In lieu of an abstract, the first paragraph of the essay follows:
As a youth man growing up in a provincial town during the reign of the Protestant queen Elizabeth I, Shakespeare's personal acquaintance with the visual arts was necessarily more limited than it would have been earlier in the sixteenth century. Until a generation before his birth, the Church had been a patron of the arts and had not only built splendid ecclesiastical structures but also furnished them with images, wall paintings, painted glass windows, and sumptuous reliquaries. Following the dissolution of the monasteries in the 1530's and the encouragement of Protestantism, especially its imposition under Edward VI, there came a period of mass destruction of medieval religious art, which was designated as idolatrous. Iconoclasm ceased for a time under Mary I but resumed at the beginning of the reign of Elizabeth I in 1558 in spite of the queen's encouragement of moderation.1 Pictures on religious subjects continued to be regarded with suspicion, and in 1563 the playwright's father, John Shakespeare, acting as Stratford chamberlain, was assigned the job of whitewashing and screening off the wall paintings in the town's Guild Chapel which were deemed too Catholic.2 There was, however, a revival of interest in the visual arts by the 1580's, and a wide variety of pictures portraying secular and sometimes religious subjects, often characterized in the popular tradition established by emblem books, could be seen in public places in towns like Stratford-upon-Avon as well as London.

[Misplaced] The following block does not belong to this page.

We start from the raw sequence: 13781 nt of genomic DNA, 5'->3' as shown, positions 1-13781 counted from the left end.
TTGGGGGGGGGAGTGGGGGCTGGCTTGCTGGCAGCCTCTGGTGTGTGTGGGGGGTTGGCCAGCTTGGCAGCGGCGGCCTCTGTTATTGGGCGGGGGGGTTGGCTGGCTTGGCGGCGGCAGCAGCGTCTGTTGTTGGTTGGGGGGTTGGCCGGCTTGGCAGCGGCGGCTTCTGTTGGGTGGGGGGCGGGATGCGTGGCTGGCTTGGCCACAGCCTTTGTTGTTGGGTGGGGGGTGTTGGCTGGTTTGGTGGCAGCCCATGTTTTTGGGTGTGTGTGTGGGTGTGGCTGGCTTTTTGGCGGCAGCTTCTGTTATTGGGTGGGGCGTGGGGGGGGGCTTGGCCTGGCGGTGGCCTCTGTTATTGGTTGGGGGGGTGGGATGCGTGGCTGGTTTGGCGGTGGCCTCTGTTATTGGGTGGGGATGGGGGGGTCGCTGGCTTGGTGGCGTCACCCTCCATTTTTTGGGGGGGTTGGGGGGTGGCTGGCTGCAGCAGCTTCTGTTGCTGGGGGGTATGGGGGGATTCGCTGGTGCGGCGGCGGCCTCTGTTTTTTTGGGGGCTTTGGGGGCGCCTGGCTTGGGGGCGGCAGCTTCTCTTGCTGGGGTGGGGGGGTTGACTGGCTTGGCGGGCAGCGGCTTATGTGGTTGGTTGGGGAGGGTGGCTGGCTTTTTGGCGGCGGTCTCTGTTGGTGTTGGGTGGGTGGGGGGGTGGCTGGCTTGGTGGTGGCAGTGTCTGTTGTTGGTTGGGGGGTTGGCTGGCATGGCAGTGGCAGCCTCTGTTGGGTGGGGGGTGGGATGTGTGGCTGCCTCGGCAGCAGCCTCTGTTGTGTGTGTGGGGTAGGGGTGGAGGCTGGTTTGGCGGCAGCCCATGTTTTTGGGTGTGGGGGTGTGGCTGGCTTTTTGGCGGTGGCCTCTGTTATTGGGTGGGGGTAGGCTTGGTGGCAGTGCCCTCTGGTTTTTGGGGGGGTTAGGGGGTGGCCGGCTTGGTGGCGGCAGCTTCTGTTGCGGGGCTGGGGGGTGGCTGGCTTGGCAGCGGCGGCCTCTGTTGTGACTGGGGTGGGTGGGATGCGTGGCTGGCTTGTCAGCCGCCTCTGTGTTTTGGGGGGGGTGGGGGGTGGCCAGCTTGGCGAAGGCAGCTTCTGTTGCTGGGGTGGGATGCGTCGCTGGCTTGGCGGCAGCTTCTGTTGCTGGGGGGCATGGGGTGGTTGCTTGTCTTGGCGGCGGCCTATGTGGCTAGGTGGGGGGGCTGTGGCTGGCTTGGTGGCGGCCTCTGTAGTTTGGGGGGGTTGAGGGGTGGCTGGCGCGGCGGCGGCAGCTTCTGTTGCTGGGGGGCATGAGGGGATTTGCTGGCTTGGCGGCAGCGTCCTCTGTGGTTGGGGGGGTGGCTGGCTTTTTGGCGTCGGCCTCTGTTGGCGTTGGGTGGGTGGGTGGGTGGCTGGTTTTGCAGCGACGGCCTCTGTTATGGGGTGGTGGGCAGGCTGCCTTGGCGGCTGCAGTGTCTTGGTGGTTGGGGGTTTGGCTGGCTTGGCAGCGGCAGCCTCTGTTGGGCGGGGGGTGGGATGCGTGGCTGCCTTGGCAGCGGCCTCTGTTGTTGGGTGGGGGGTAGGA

"Emblematic Pictures for the Less Privileged in Shakespeare's England,"
Comparative Drama: Vol. 29
, Article 7.
Available at: https://scholarworks.wmich.edu/compdr/vol29/iss1/7